I completed my circuit of the island by exploring and walking around several of the attractive villages, headlands and bays on the east coast, then visiting Castlebay, best described as its capital village. Nowhere is very far apart here - driving sedately to enjoy the views and avoid stray sheep would still allow a complete circuit within 40' or so, and it would only take 15' in one go from Heathbank down to where I pulled up in the centre of the village.
Click to open the images in a Lightbox.
Castlebay's seething metropolis contains the island's sole petrol station, bank, minimarket, police station and post office and the largest church, plus a couple of cafes. I enjoyed an americano at Cafe Kisimul, which surprisingly successfully blends Indian and Italian styles, and is immediately adjacent to the more traditional Macroon's.
The eponymous castle of Kisimul can be visited via a little ferry, but I didn't have time to do that: my photo above was actually taken on the following morning on my trip to fill the car with petrol before driving to the ferry - early light gives much better illumination of the old walls from this direction.
I continued west and then south out of Castlebay, crossing the causeway to the once-separate island of Vatersay, famed for its beaches and hiking, and for a sad episode in WW2, when a Catalina flying boat lost its bearings in a night flying exercise and crashed in to a hillside.
The engines, armaments and navigational equipment were removed, but much of the wreck remains on the hillside next to a memorial.
I walked here and at Tangasdal beach back on the west coast of Barra, but the sun was high and I found little of photographic interest. Tangasdal would be a lot more photogenic if some kind person bulldozed the Isle of Barra Beach Hotel which is perched on the cliff above its northern edge...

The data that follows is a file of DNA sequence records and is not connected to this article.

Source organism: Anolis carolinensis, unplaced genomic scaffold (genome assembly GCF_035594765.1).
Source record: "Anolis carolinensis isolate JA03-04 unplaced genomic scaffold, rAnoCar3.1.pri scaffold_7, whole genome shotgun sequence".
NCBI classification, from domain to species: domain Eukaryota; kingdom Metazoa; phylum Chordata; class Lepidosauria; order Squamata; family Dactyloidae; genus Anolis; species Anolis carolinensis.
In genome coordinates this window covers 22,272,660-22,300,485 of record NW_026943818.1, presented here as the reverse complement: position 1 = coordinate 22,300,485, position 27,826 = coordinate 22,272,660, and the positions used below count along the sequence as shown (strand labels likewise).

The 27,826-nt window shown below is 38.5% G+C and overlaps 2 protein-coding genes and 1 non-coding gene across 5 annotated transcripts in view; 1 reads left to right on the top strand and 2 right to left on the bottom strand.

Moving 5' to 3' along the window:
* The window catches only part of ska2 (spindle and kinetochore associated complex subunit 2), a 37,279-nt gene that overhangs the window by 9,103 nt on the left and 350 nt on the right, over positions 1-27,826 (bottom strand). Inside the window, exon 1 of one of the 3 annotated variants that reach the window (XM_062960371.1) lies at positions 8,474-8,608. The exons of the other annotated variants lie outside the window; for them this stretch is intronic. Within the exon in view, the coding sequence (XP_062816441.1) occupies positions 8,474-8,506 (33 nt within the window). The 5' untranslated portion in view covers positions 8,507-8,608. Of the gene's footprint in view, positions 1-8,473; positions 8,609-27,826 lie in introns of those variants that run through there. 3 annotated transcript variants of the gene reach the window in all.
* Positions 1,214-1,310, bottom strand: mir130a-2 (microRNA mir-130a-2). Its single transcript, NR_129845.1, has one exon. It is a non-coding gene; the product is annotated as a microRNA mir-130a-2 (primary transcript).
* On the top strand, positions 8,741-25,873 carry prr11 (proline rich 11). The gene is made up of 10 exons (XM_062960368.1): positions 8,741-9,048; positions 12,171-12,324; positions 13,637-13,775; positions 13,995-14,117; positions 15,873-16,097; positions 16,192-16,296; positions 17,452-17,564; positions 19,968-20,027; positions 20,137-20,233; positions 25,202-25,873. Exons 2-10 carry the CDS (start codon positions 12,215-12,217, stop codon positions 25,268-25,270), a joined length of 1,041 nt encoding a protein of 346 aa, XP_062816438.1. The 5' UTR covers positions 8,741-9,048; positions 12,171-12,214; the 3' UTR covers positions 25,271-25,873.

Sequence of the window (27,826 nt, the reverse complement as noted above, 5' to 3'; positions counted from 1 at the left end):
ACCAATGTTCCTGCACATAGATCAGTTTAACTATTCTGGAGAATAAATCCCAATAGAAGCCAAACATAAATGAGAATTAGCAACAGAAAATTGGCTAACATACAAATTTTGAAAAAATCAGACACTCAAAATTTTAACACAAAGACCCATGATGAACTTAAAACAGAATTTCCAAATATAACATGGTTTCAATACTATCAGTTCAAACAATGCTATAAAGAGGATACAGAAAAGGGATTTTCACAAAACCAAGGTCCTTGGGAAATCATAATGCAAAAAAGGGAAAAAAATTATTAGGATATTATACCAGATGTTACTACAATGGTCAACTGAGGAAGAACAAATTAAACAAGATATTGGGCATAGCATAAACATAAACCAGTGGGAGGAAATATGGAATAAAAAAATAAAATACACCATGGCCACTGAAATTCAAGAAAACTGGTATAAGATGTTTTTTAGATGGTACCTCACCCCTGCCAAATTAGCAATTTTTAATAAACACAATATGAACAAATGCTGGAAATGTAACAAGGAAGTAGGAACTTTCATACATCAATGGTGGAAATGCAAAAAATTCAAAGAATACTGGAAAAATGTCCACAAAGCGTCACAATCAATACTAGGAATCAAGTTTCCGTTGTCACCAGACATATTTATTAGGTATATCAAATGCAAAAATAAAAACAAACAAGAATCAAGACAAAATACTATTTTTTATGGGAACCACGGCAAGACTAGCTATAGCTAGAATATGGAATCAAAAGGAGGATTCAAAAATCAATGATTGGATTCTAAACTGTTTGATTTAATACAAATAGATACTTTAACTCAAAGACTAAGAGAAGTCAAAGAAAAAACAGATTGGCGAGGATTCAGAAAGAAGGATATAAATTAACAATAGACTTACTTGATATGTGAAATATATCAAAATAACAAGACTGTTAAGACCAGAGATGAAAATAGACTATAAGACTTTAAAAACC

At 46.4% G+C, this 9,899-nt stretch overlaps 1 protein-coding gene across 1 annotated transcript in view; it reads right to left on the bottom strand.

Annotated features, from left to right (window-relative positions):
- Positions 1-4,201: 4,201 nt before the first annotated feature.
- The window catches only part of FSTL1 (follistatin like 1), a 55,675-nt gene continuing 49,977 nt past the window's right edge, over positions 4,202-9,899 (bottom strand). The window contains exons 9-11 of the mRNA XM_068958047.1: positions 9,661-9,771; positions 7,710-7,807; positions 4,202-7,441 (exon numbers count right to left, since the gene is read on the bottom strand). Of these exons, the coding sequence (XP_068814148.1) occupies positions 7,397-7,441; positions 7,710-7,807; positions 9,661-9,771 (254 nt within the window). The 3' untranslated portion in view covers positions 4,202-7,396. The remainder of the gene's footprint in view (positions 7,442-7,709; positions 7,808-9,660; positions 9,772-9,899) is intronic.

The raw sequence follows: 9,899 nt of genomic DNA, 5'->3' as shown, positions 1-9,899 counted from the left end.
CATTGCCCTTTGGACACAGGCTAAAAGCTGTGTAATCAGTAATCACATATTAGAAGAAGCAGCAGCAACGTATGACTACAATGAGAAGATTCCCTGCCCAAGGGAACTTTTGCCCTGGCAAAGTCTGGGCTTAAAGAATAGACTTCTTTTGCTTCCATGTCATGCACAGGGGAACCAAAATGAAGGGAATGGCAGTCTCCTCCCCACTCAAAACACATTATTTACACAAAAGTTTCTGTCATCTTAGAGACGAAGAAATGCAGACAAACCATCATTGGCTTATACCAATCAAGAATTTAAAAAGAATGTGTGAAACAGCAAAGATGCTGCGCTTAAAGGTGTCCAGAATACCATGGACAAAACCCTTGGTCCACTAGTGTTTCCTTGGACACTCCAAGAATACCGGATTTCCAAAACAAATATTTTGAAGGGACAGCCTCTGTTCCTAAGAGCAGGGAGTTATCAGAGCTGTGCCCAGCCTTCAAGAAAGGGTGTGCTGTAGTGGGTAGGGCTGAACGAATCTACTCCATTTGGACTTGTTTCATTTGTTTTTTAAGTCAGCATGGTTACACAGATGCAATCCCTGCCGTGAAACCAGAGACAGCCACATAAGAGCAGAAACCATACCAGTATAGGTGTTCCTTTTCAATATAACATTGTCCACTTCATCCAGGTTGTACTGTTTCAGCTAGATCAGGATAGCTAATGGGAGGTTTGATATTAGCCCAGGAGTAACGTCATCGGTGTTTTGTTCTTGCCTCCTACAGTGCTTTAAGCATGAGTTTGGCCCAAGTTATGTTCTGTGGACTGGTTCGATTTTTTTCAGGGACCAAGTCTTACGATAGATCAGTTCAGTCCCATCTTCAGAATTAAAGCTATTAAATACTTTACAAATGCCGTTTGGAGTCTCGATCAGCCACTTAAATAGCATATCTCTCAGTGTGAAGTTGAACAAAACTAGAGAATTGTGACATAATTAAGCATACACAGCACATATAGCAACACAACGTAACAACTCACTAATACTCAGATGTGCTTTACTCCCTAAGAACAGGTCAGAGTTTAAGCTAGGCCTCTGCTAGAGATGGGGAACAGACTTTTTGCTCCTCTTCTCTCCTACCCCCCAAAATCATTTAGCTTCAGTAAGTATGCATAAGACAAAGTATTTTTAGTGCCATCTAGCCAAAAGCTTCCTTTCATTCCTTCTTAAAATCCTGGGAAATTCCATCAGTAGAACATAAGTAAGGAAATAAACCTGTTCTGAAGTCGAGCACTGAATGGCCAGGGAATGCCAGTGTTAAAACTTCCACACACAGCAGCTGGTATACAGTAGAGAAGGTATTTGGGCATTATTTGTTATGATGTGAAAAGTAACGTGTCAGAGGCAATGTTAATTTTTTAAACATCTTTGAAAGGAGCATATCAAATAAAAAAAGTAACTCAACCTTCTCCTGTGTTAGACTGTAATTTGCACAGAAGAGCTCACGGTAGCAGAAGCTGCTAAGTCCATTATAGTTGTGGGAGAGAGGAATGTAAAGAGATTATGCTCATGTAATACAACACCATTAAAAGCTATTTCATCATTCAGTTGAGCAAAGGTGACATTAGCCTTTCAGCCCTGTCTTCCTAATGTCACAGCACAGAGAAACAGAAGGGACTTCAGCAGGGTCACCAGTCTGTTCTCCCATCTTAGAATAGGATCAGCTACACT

I returned to the Heathbank for some research on good places to catch what was clearly going to be good evening light, and then enjoyed an early supper. The Photographer's Ephemeris app confirmed that there should be low rays illuminating first the Cille Bharra cemetery and chapels, and later the rocks at the southern edge of Traigh Mhor, the airport beach, so I loaded the car boot and headed a few miles north.
Cille Bharra chapel is set in a lovely position facing east and is dedicated to the saint whose name was given by the Norse to the island. I found subsequently that the graveyard contains the memorial of Compton MacKenzie of "Whiskey Galore" fame. http://www.visitouterhebrides.co.uk/see-and-do/cille-bharra-p524051
By now the sun was getting low, so I drove back past the airport, pulled off the road just west of a small settlement marked as "Crannag" on the OS map and headed on to the shell-laden beach. The light was indeed lovely, and I stayed until the last rays lifted from the rocks and the sun dipped behind the dunes of Traigh Eais - the uncannily good dual image stabilisation of the new Olympus body and 12-100 lens meant thuat a tripod was unnecessary.
Some of these images have had a variety of post-processing treatments in Color eFex Pro.
The next morning I drove to and from Castlebay to fill my tank, then left the car at the Aird Mhor jetty carpark and caught the ferry to Eriskay to complete my Paul Strand project on South Uist and Benbecula.